This article is the first one I wrote for the website. I am re-releasing it as a post. In my ignorance of website design I created this as a page. If you were mislead by this, or have already read it, I am to blame. What follows below is a (mostly) unedited transcription of the article:
You have clicked on my first little article. I built these bookshelves for a friend of mine shortly after I came to live at this house. The lumber is red oak and was fairly costly. I made mistakes with this particular piece of furniture very early. That was the best thing that could have happened. A mistake can make you look at a thing in new ways. It can make you want to weep, throw things in frustration, or even want to quit. Instead it made me do all this by hand. The tools used to make this consist of several sizes of chisel and a rubber mallet, with an old handsaw used for cutting. It was begun with a router, and that was the mistake.
Before I switched to using just these I had managed to bore a hole all the way through the right leg of these shelves with a power tool called a router. A costly mistake and one that grieved me terribly. You see, I am a recovering perfectionist. I told my friend about this and he encouraged me to go on with the furniture, leaving the imperfection. It was then I made the decision to do it all by hand.
I am already something of a Luddite. Doing things without outside help, in this case electricity, has been a, well frankly it seems to be a compulsion with me. After I repaired my unsightly mistake with wood filler, I got down to business. Starting with the mortises, the holes in the legs on either side which would support each shelf. If you wrap a bit of masking tape around your rule it makes gauging depth a bit faster as you cut with the chisel. You can also do this with one of your chisels if you don’t have a rule. Usually the littlest of them, for me the 1/4″ one. The tape gets messed up less on that one for some reason.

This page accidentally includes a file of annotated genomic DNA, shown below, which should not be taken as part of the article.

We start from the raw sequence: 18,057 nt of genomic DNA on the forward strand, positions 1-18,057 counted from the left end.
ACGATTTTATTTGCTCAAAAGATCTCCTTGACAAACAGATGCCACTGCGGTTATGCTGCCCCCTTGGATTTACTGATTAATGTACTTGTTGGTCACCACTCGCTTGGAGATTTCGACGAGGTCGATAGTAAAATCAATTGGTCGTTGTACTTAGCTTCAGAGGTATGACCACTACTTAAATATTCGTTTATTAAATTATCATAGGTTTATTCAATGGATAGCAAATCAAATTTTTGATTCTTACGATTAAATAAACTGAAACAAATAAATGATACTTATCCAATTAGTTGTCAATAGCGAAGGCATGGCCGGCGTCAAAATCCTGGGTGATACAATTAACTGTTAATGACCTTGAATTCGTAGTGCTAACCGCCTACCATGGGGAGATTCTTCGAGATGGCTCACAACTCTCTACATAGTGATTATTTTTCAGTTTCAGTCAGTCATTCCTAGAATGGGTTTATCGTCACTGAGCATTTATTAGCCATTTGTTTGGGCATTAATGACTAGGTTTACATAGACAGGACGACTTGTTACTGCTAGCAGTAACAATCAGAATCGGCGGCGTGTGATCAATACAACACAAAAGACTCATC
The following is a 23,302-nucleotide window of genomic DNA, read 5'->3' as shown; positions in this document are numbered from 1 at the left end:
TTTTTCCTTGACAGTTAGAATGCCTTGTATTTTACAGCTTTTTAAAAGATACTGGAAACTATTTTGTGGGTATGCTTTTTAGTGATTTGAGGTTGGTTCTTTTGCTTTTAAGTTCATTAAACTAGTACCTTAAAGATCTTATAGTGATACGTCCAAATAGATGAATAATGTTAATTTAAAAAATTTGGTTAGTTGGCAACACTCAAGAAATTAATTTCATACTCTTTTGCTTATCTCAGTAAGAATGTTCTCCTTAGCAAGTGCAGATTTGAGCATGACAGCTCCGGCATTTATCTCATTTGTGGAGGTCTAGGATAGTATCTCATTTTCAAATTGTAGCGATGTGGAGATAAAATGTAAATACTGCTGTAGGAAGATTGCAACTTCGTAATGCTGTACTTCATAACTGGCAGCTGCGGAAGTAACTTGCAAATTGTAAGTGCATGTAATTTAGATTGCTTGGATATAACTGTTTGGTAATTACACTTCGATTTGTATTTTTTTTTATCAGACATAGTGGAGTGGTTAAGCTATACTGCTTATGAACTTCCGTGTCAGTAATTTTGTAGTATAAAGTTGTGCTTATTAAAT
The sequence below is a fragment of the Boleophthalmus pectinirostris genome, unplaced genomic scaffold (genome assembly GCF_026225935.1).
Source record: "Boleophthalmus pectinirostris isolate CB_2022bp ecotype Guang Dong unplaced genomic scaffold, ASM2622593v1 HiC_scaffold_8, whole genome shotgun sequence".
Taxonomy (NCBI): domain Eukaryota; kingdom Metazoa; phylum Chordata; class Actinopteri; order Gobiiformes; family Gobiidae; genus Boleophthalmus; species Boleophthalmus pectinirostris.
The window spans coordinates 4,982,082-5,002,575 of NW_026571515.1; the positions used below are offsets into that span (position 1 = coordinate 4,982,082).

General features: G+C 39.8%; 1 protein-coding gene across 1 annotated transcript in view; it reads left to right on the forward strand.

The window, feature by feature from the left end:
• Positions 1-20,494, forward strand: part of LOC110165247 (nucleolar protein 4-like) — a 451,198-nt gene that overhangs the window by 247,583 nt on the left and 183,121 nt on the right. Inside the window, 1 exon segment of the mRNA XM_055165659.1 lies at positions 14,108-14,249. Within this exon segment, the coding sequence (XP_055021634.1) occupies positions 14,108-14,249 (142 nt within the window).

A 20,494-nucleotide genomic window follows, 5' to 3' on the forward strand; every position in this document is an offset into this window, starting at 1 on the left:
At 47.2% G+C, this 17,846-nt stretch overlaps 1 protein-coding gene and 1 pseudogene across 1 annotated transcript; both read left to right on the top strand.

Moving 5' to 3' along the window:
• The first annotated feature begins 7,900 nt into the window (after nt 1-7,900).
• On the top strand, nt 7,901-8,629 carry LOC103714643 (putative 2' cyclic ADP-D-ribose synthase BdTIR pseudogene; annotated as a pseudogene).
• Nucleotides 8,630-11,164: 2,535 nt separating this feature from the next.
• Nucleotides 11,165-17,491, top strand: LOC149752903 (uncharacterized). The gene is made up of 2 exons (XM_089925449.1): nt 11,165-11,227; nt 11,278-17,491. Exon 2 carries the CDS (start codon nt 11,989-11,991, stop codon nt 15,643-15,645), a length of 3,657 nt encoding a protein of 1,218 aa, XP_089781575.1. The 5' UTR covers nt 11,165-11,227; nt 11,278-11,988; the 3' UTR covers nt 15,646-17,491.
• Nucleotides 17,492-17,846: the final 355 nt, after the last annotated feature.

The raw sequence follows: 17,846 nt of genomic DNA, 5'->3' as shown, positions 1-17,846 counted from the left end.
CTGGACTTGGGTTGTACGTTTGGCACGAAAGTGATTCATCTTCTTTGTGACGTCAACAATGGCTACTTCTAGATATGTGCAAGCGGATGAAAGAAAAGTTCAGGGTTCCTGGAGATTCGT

Below is the beginning of a tenon. Much like doing it with power tools, marking is the most important thing to do first. After you have marked and defined your waste, hand and eye take over. I found myself humming songs and letting my mind wander as I cut. Scoring along your lines with mallet and chisel or a knife and a rule, you then take little bites across the grain. Before long you have a tenon.
So after plodding along for a couple months, I had my pieces cut. (It was not in truth quite that long, I overestimated the duration when first writing the article.) That is a long time to get a set of shelves built! Even by hand, I estimate it would have taken about a week to finish, without complications. My wife and I were back and forth to the hospital during her pregnancy during this time. Before the baby came though, I managed to get everything fit and glued.
Clamps, and band clamps especially, are a vital tool. I do not think it is possible to have too many of them. I purchased a set of band clamps specially for this project.
The weight plates were used as a matter of convenience. The fitting was done dry several times before the first shelf was glued into place. Once the gluing began it was finished over the course of a night and the next day.
The top rail fit on top of the two legs with mortise and tenon as well. Instead of the ends fitting into the legs, the legs fit into the top shelf board. Partly for looks, partly for strength.
The last piece was a sheet of luaun plywood that was cut down to be the skin. Glued on without nails, clamps and weight provided pressure until the glue was dry. A wet rag to clean up glue spills was handy as always.
The finished product was quite enjoyable to look at. It was done over with a few coats of linseed oil. The most fun for me was seeing my friend’s eyes light up when he saw it for the first time.
I hope you have had as much fun reading this as I have had writing it. I am glad you got to see something that feeds Wulf’s fire.
I again hope you enjoyed the republishing of this little article. I had a lot of fun with the shelves and the writing. Thank you for reading, and be safe wherever you may fare. If you want to read more, you can click a button below.